Home Opinion Making A Mountain Out Of A Molehill of Ibadan Chieftaincy Tradition |...

Making A Mountain Out Of A Molehill of Ibadan Chieftaincy Tradition | Morufu Smith



Ibadan’s age-old tradition of mixed emotions of mourning and rejoicing at the demise of a reigning Olubadan and the expected coronation of a designated successor has been receiving knocks from some judgemental elements who insist that the tradition portrays Ibadan as being insensitive to loss of humans. What a conclusion!

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Ibadan chieftaincy system is one which does not give room for delay, rancour and conflict. Once a reigning Olubadan joins his ancestors, the designated successor from the deserving line begins to prepare for coronation immediately. The system is republican in practice as traditional chiefs take turns to ascend Olubadan throne after having risen through the ladder in either of Otun or Balogun line. It’s a point to state that it is not all traditional chiefs on the chieftaincy ladder that can be fortunate to reach the pinnacle of the chieftaincy which is Olubadan throne as some will die before it gets to their turn. That is how divine destiny has a total say in who gets to the throne and who will not.

Once the reigning Olubadan transits to the great beyond, the train of personnel serving the deceased Olubadan, including the praise singers, the instruments of royalty and the drummers move to the residence of the designated successor to congratulate him and to begin to work towards the process of his coronation. It’s also said that on the second day of the reigning Olubadan’s demise, a delegation from the compound of the deceased Olubadan will visit the compound of the designated successor to congratulate him. While all these are happening, Ibadan is both in mourning and rejoicing, which attests to a reality of human existence that joy and sorrow are sparing partners in our daily affairs.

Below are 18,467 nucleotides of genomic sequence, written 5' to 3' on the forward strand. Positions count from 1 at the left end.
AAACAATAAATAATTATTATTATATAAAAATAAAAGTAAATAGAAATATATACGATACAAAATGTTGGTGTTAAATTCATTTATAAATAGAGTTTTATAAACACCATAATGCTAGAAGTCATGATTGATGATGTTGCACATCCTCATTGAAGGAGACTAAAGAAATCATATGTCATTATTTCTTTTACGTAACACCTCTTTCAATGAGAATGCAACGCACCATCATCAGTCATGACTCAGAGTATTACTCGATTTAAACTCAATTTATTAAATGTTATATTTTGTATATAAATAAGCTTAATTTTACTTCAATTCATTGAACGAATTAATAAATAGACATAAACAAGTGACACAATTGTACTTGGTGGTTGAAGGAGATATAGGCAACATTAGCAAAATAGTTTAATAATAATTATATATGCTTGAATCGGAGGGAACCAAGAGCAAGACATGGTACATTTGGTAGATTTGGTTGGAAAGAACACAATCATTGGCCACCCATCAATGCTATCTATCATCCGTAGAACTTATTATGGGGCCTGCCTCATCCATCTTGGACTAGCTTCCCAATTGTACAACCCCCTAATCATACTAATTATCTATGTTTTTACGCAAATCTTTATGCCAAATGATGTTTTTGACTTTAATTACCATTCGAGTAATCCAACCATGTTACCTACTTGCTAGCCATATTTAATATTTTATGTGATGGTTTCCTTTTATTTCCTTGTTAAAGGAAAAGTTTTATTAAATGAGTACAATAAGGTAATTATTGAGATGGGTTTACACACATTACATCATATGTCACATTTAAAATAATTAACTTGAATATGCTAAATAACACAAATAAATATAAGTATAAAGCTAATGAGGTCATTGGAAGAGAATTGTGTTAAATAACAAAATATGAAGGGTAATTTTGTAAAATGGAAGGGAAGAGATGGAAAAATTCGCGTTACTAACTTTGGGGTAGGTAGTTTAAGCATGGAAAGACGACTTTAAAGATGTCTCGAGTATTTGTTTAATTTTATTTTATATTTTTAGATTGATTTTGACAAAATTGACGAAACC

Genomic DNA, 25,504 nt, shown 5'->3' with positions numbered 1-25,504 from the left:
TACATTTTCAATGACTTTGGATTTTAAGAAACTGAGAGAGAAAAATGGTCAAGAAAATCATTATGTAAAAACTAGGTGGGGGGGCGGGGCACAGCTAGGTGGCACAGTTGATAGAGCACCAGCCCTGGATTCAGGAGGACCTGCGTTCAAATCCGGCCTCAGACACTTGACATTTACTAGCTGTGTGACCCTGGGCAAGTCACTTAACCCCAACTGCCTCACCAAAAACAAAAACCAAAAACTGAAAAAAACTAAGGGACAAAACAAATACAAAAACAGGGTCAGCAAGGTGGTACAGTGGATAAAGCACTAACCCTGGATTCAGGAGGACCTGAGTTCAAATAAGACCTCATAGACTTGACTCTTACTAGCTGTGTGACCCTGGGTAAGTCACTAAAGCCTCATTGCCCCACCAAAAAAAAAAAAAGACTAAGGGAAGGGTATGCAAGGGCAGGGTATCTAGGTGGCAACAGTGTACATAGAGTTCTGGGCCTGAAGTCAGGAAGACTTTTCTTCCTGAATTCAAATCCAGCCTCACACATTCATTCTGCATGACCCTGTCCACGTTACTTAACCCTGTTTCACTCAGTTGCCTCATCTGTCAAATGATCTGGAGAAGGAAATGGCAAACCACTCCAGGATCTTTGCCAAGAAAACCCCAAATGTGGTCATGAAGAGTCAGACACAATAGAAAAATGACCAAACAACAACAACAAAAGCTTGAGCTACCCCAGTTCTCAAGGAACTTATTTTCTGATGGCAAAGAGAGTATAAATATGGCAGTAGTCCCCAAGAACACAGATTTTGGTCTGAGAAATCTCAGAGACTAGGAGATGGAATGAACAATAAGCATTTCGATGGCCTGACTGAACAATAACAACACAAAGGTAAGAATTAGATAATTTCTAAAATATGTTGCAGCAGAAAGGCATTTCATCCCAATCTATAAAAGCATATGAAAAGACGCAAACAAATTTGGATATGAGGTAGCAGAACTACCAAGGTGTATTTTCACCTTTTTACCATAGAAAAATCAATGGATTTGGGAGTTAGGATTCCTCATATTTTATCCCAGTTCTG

It is a tradition that has subsisted till date because of the unique nature of Ibadan chieftaincy succession. It is like in a modern government which does not give room for a vacuum. This issue goes beyond the sentiment of mourning for many days. Life will not pause or be suspended because someone, no matter how important, died. When Herbert Wigwe, the late CEO of Access Bank, died, the sentiment of his death did not stop Access Bank branches from opening for business the second day of their CEO’s death while an acting CEO was immediately appointed. The continuation of life and its activities are more important than a deceased personality. In a hospital where two women were delivered of babies, and one baby died immediately and the other baby remains alive, will the death of the first baby prevent the mother of the one alive from rejoicing? It’s a stark fact of life that humans are helpless to control.

What however gladdens the heart in this Ibadan tradition is that Ibadan has a way of balancing the system. The deceased Olubadan receives a befitting burial and the designated successor receives a momentous coronation. No Olúbàdàn dies young, always dying at ripe ages and their transition is a celebration of life not a melancholy of mourning. No matter what naysayers may say about Ibadan chieftaincy tradition, Ibadan will continue to mourn less and celebrate more the life of any deceased Olubadan and rejoice in full measure with any designated successor to the exalted throne of Olubadan.

May Allah grant our departed Imperial Majesty eternal bliss in his grave and grant our designated successor a complete health and long life to ascend Olubadan throne and reign long for the benefits of Ibadan and its people.

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